8.
PLoS One ; 17(11): e0277936, 2022.
Article in English | MEDLINE | ID: covidwho-2140676

ABSTRACT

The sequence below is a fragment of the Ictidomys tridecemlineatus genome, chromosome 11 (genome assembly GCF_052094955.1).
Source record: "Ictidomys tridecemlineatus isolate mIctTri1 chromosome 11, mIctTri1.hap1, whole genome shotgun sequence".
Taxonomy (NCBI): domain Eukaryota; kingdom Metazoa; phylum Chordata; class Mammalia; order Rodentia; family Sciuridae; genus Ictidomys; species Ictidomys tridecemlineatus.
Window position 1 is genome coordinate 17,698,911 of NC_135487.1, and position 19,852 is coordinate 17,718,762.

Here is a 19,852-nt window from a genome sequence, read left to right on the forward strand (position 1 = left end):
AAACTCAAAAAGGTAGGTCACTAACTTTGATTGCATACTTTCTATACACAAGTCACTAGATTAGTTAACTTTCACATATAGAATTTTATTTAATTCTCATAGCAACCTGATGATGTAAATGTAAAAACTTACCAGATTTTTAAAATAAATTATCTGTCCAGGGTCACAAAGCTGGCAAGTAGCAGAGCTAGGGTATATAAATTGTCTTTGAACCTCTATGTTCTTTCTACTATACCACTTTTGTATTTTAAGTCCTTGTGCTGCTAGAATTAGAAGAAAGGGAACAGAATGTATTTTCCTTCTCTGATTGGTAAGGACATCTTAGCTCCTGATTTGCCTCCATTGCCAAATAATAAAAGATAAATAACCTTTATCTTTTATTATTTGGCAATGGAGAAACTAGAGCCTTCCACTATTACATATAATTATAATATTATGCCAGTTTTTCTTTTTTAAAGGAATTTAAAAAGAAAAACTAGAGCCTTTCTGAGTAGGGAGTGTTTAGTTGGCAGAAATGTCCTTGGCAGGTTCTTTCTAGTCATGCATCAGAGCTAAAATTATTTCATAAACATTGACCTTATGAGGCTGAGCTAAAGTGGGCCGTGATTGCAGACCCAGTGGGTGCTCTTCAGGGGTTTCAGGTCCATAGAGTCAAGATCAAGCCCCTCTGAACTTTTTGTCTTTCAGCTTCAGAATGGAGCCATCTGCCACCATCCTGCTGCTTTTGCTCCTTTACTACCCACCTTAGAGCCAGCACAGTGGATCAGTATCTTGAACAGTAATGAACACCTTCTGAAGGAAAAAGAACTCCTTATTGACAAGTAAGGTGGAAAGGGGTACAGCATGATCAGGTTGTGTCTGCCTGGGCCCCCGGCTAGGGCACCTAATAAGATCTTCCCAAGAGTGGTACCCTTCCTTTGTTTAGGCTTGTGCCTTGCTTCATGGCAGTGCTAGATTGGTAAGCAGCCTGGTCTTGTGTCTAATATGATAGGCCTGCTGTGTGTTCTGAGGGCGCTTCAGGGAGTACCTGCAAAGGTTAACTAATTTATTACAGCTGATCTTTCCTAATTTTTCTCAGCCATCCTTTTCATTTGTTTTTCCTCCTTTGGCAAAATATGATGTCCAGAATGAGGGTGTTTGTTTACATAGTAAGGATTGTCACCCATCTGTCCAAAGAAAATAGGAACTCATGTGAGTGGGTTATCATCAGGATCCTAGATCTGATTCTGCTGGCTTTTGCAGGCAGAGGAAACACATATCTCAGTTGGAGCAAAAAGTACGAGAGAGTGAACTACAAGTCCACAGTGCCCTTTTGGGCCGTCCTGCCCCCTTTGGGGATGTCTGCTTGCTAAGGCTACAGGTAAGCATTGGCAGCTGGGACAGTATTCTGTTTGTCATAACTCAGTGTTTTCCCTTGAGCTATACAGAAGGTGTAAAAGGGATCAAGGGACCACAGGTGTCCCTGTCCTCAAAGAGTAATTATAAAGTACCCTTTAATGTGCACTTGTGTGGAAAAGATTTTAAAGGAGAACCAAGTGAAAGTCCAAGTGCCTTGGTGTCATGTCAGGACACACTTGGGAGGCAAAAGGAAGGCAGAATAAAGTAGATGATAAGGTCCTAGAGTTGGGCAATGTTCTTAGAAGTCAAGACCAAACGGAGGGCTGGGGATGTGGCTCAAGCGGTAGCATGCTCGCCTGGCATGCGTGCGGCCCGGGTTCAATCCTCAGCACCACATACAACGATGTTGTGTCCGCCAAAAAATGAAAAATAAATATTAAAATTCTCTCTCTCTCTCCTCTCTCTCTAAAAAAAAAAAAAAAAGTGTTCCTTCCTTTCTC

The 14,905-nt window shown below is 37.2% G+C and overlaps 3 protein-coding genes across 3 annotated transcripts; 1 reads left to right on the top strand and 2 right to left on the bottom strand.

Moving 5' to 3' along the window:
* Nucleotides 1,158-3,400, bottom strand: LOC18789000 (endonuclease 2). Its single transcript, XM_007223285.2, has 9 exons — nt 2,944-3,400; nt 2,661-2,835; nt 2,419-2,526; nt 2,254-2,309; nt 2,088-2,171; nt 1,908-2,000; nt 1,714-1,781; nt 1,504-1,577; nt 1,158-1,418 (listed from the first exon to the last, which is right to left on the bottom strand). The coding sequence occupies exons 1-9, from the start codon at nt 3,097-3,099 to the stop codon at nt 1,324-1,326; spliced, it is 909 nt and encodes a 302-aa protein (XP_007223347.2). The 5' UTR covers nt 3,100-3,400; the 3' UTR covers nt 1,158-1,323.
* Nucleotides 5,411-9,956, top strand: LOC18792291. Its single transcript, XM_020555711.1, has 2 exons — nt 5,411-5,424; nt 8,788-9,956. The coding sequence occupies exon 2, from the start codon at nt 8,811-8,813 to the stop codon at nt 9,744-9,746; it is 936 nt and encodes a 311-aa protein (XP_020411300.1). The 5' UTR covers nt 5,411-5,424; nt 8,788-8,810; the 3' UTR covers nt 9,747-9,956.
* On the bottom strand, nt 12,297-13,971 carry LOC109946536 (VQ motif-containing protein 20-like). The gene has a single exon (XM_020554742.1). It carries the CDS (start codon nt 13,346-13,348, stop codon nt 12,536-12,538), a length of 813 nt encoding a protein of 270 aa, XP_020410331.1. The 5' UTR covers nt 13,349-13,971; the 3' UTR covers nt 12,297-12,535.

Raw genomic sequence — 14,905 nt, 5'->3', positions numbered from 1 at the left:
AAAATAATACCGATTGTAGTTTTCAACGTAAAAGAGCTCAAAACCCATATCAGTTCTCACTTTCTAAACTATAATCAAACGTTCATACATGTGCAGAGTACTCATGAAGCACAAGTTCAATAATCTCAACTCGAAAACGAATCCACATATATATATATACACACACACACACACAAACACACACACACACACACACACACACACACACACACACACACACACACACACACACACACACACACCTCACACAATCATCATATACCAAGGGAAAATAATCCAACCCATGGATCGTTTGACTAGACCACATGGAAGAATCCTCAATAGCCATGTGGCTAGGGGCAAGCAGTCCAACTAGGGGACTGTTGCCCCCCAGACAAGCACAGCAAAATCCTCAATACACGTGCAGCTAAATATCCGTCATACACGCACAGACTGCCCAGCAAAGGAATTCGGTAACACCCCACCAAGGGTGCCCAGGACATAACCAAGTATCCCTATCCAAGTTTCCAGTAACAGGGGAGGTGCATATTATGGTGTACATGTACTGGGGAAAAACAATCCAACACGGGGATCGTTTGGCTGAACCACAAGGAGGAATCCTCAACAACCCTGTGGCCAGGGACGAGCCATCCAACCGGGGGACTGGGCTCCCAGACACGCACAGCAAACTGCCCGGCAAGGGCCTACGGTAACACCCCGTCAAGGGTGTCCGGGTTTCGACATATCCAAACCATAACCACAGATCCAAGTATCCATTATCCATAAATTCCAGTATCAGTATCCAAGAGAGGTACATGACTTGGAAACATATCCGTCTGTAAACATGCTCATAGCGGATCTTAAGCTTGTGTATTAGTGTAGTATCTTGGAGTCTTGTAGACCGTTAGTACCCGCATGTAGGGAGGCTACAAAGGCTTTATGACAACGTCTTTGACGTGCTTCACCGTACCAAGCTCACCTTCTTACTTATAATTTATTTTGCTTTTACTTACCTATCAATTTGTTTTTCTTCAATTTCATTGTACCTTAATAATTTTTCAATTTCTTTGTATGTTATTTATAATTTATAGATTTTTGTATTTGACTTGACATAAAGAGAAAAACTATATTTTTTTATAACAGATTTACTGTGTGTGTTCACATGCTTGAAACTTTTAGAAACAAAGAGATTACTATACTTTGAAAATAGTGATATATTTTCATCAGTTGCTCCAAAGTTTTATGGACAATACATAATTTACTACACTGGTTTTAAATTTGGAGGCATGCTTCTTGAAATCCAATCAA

INTRODUCTION: As mortality rates from COVID-19 disease fall, the high prevalence of long-term sequelae (Long COVID) is becoming increasingly widespread, challenging healthcare systems globally. Traditional pathways of care for Long Term Conditions (LTCs) have tended to be managed by disease-specific specialties, an approach that has been ineffective in delivering care for patients with multi-morbidity. The multi-system nature of Long COVID and its impact on physical and psychological health demands a more effective model of holistic, integrated care. The evolution of integrated care systems (ICSs) in the UK presents an important opportunity to explore areas of mutual benefit to LTC, multi-morbidity and Long COVID care. There may be benefits in comparing and contrasting ICPs for Long COVID with ICPs for other LTCs. METHODS AND ANALYSIS: This study aims to evaluate health services requirements for ICPs for Long COVID and their applicability to other LTCs including multi-morbidity and the overlap with medically not yet explained symptoms (MNYES). The study will follow a Delphi design and involve an expert panel of stakeholders including people with lived experience, as well as clinicians with expertise in Long COVID and other LTCs. Study processes will include expert panel and moderator panel meetings, surveys, and interviews. The Delphi process is part of the overall STIMULATE-ICP programme, aimed at improving integrated care for people with Long COVID. ETHICS AND DISSEMINATION: Ethical approval for this Delphi study has been obtained (Research Governance Board of the University of York) as have approvals for the other STIMULATE-ICP studies. Study outcomes are likely to inform policy for ICPs across LTCs. Results will be disseminated through scientific publication, conference presentation and communications with patients and stakeholders involved in care of other LTCs and Long COVID. REGISTRATION: Researchregistry: https://www.researchregistry.com/browse-the-registry#home/registrationdetails/6246bfeeeaaed6001f08dadc/.